I’ve been reading some of the letters published in the book “Marshalling Justice: The Early Civil Rights Letters of Thurgood Marshall” by Michael G. Long. Long (2011) writes that: “Marshall dealt with prison abuse claims frequently in his early years at the NAACP (p.27).”
One example from the book is below:
On July 2, 1937, an inmate in the Texas state prison system sent the NAACP an anonymous letter requesting assistance for combating cruel prison conditions: “Please hear our cries…These officials are sure cruel to us, we have in each building two prisoner as building tenders they is allowed to kill you if they see fit. They have whips with iron handles and dirka knives. Each one of these buildings tenders are first grade student and they will do what the captains and guards tell them.”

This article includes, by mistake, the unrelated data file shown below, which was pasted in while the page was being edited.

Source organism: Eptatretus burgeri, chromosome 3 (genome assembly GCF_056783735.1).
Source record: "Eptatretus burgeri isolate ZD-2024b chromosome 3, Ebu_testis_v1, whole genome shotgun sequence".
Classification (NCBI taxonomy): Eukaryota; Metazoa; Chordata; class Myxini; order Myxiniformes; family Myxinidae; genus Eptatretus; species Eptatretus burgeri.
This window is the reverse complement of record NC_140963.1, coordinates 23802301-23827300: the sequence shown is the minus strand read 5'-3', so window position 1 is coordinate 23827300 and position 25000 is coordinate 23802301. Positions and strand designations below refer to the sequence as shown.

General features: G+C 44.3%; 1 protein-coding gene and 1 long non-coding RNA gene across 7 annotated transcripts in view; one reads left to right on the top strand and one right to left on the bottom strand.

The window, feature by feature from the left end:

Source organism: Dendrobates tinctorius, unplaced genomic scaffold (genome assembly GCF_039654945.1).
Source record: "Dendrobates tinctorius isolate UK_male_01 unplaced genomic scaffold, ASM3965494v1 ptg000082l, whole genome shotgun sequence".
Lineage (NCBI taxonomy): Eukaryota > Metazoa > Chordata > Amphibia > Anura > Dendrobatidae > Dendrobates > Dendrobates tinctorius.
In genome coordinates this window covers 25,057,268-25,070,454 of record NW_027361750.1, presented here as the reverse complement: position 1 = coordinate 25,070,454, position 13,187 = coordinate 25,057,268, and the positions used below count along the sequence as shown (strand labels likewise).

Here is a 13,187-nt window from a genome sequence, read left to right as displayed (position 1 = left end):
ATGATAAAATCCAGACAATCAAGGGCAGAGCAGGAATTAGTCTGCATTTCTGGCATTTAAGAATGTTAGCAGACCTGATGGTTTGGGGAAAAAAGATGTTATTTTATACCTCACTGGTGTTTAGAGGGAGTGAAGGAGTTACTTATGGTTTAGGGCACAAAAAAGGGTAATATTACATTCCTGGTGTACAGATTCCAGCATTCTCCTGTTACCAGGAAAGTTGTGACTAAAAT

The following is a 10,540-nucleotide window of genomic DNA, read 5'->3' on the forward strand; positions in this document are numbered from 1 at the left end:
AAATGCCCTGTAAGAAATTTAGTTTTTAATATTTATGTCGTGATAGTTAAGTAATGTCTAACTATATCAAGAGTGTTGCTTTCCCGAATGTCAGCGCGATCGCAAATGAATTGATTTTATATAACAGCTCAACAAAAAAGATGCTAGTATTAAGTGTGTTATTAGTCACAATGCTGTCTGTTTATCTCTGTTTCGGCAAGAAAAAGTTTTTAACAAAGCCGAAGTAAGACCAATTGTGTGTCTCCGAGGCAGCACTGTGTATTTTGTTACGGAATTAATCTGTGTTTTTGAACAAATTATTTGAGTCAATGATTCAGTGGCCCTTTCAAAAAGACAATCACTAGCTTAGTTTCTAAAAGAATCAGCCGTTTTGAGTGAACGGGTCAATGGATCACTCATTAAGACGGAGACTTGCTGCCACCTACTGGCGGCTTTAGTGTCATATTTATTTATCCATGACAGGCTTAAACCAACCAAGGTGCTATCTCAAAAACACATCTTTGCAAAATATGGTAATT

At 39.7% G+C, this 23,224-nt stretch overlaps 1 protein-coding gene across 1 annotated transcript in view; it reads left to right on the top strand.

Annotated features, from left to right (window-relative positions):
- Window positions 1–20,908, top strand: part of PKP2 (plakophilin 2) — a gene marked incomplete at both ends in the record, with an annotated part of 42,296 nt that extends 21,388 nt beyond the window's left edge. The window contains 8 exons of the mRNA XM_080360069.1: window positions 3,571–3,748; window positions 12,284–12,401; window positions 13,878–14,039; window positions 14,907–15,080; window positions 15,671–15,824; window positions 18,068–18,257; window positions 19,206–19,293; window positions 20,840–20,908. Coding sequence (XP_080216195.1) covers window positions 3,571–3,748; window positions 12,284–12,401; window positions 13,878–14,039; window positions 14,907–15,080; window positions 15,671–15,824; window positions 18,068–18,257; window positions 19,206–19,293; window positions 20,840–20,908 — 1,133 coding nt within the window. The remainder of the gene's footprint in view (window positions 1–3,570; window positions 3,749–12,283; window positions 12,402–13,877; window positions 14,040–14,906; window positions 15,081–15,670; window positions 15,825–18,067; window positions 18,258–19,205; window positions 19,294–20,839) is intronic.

Below is a letter of protest that Marshall wrote to the governor of Kentucky about these complaints:
July 31, 1937
Dear Governor Allred:
We have received complaints concerning the treatment of Negro prisoners on the Ramsey State Farm, Camp #1, near Houston, Texas. We are informed that the Negro prisoners are beaten and, in many cases, killed for trivial reasons.
We are informed that on July 28th of last year, one Booker Smith, in charge of prisoners, killed a prisoner and claimed it was in self-defense. We are also informed that Captain Shaw chained a prisoner with a quarter-inch chain around his neck and fastened it to his feet so that his neck was pulled down to his knees and that the same Booker Smith whipped this prisoner, whose name was James Brown, to death.
We cannot too strongly urge upon you the seriousness of such offenses which, even though committed by persons in charge of a prison, are, nevertheless, brutal murders. These are only a few examples of the intolerable conditions reported to us in the prison camps in Texas, and we urge you to immediately cause an investigation to be made.
Very sincerely yours,
In reply, Governor Allred simply asked for more information and added: “I am sure that neither the Manager of the State Prison System nor the members of the Prison Board, as well as myself, will tolerate any brutality if they can find evidence that it exists anywhere in the System.”